Fundamental Manufacturing Process Innovation Changes the World

rethinking the basic strategy for organizing and executing a series of manufacturing steps – represents a significant opportunity to enhance our future.

scalability can propel *qualitative*change because the magnitude of the decrease in cost or increase in de- ployment can be so large – effectively infinite compared to that previously possible. Continuous changes can lead to discrete differences

scalability can propel *qualitative*change because the magnitude of the decrease in cost or increase in deployment can be so large – effectively infinite compared to that previously possible. ::If you define product loosely, changing any process becomes a FMPI::

Three reasons process innovation is overlooked

  • Transiency. FMPI rarely leaves an enduring mark in history. Materials and products, on the other hand, can remain visible long after their production. Tacit Knowledge
  • Specialization: Today, when FMPI is considered, it usually occurs within a specific discipline or technical domain::Isn’t this what Arthur D. Little did across domains? Other consultants?::
  • Trivialization. FMPI is thought to be ‘just’ a rearrangement of steps,

::Cool history:: Evidence from the Terracotta Army unearthed in Shaanxi Province, China suggests that these ideas emerged as early as the 2nd century BCE [12]. The Venetians applied modular and standard parts to revolutionize ship building during the early 16th century [13],

Eight Case Studies

  1. Newcomen -> Watt Production Process
  2. The Fourdrinier process for continuous papermaking.
  3. The Bessemer process for steel manufacturing.

    Cut cost by factor of five in five years and allowed production of steel to increase by three orders of magnitude
  4. The Houdry process for the catalytic cracking of crude oil.
  5. The planar process for fabricating integrated circuitry.
  6. The shotgun process for sequencing of DNA.
    • The polymerase chain reaction for DNA amplification.

  1. 3-D printing:

  2. FMPI often unlock scalability

    • This is at least in part because it clearly defines the problems to be worked on
  3. The process innovation, because it provides a path to scale-up, also marshals resources along a well-defined trajectory.
  4. S-curve behavior - early process innovations are often worse than what they were replacing. Anecdotes from Bessemer and
  5. Technological innovations often can’t compete on conventional metrics (Clayton Christensen)
  6. During the innovation uptake phase, new bottlenecks are often recognized.

Positive externalities of FMPIs

  • Compounding benefits. FMPIs lead to subsequent innovations that compound the benefits of the original. `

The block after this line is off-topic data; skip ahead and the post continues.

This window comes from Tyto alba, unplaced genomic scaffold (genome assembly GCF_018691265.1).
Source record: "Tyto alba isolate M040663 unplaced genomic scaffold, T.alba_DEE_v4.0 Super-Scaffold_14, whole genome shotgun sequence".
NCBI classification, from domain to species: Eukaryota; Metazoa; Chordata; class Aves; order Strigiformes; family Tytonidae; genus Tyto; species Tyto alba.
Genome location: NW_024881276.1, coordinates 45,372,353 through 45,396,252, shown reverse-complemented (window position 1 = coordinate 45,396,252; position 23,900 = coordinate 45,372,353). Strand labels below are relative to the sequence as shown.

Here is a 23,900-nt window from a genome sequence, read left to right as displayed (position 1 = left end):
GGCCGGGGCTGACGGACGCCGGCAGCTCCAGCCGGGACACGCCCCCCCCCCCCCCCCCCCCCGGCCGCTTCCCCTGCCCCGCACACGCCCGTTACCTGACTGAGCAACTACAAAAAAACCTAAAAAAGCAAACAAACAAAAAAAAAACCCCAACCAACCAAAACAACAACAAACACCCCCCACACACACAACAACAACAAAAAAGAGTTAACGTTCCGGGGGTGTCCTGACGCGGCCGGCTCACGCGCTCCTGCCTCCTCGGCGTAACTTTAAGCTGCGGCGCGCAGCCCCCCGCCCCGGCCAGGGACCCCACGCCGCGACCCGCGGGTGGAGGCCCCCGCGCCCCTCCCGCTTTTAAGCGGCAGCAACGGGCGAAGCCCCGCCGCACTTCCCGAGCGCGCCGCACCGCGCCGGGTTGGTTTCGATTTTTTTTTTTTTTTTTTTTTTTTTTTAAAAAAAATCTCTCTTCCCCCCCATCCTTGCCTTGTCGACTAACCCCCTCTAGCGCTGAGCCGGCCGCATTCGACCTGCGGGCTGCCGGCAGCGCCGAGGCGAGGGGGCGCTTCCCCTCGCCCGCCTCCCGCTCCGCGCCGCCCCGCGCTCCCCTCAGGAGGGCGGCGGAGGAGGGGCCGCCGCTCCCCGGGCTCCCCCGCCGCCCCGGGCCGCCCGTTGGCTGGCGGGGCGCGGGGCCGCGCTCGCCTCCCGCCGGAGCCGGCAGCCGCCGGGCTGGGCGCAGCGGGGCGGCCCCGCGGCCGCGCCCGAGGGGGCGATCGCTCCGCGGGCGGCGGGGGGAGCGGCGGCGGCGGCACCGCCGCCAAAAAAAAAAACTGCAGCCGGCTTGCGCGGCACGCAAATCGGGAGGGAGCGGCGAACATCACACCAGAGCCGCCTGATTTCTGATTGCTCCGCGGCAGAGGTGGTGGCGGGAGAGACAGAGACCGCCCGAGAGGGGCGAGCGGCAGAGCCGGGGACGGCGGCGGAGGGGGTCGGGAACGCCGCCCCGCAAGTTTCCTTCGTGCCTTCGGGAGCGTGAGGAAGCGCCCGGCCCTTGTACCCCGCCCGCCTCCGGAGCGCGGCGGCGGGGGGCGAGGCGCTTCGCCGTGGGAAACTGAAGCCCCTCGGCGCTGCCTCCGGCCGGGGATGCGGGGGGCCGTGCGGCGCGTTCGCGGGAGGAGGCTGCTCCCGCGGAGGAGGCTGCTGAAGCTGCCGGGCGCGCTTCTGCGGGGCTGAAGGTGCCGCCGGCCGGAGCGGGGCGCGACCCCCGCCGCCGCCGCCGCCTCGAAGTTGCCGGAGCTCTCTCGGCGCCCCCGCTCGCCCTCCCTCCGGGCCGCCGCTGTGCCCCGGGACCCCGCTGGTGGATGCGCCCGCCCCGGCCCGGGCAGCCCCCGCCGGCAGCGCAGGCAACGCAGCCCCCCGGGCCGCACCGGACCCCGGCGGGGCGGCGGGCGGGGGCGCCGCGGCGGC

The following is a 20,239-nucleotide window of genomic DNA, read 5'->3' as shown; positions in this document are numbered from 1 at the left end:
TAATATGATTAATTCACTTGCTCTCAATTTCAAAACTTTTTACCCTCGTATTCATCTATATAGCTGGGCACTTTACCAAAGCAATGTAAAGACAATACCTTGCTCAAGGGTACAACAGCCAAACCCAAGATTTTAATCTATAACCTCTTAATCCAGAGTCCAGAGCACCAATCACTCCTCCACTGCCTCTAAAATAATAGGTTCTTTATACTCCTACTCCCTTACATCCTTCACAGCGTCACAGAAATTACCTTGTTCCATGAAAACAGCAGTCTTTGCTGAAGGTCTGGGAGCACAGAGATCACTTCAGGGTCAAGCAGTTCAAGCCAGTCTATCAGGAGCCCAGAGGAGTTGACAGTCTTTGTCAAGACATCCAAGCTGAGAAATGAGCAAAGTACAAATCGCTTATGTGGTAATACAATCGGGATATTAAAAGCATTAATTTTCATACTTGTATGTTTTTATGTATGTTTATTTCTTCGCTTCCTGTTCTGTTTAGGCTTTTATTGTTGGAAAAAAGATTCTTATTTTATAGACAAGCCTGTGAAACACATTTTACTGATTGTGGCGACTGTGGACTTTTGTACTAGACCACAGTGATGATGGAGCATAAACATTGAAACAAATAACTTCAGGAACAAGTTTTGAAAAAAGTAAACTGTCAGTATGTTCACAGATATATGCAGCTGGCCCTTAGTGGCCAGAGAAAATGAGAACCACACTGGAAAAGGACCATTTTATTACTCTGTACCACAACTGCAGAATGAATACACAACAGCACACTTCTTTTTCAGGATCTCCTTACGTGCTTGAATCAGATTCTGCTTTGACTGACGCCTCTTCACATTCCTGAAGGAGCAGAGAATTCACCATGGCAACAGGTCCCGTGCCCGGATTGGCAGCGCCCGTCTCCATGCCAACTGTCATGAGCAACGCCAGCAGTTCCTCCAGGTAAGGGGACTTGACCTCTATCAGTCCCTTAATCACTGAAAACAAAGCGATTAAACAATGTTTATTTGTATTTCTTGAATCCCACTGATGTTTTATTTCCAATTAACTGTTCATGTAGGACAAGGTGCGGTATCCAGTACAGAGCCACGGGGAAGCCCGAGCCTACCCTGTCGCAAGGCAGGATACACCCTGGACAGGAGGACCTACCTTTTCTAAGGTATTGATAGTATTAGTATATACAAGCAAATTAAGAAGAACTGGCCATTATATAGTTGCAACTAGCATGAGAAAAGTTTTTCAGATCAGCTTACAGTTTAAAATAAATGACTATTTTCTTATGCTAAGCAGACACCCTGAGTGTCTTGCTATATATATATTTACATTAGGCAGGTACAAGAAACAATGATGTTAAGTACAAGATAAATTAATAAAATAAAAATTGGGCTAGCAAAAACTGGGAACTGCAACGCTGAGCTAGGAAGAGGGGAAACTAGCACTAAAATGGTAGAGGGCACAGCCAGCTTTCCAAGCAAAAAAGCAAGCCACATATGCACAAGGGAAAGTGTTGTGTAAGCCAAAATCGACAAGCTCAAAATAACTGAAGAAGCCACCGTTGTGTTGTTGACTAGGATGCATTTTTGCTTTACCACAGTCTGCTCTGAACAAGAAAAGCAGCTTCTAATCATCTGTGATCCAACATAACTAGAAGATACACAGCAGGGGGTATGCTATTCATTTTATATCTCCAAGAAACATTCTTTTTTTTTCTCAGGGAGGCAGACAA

• Introducing different biases.A FMPI often establishes a new set of biases within or across technologies ::Biases are just which metrics matter?::
  • Catalyzing new science and engineering. - “To the lab” behavior
    • New process forces disciplines to combine (photolithography)
    • Process requires new science and engineering that enables process to reach maturity (Thermodynamics)
    • Process enables undoable science and engineering (DNA engineering)

Open Questions

    • How frequent are FMPIs and what is their range of impact? ::the way its defined, isn’t basically everything a FMPI?:: Probably a fractal thing
  • What is the breadth of disciplines and technical domains in which FMPI operates and how is it distributed among them? Again, the way it was a defined, isn’t it everything?
  • *Are there other schemas by which FMPI occurs?
  • Do impactful FMPIs emerge more frequently from certain schema?
  • In all cases, how useful are the schemas for a priori driving FMPI?*
  • How does FMPI interact with the science and engineering that enable it?
  • Can we predict FMPIs, from where they will emerge, or their ultimate importance?
    • ::Can’t see exogenous shocks obv::
    • You can point out where systems are more or less robust
    • S-curves are hard to predict
    • It might be more useful to classify and think about alternatives
    • Science fiction?


  • Text only is a terrible way to transmit process knowledge
  • Merging often gets short term gains at the expense of long term modularity, splitting is the opposite
    • Process operations are often coupled to political pieces
  • It would be interesting to see S-Curve behavior against other factors like how good the process is - % capability etc.
  • The fact that new bottlenecks are recognized only during use is why it’s important to actually implement the systems


  • Are there non-fundamental manufacturing process innovations?
  • Is Factorization splitting into serial components vs parallel components?
  • With Bessemer process (and others) was the scaling due to moving down the supply-demand curve or was it that creating a superior product created ore demand?
  • By biases, are just meant metrics that matter




Fundamental Manufacturing Process Innovation Changes the World by Michael A. Filler, Matthew J. Realff :: SSRN

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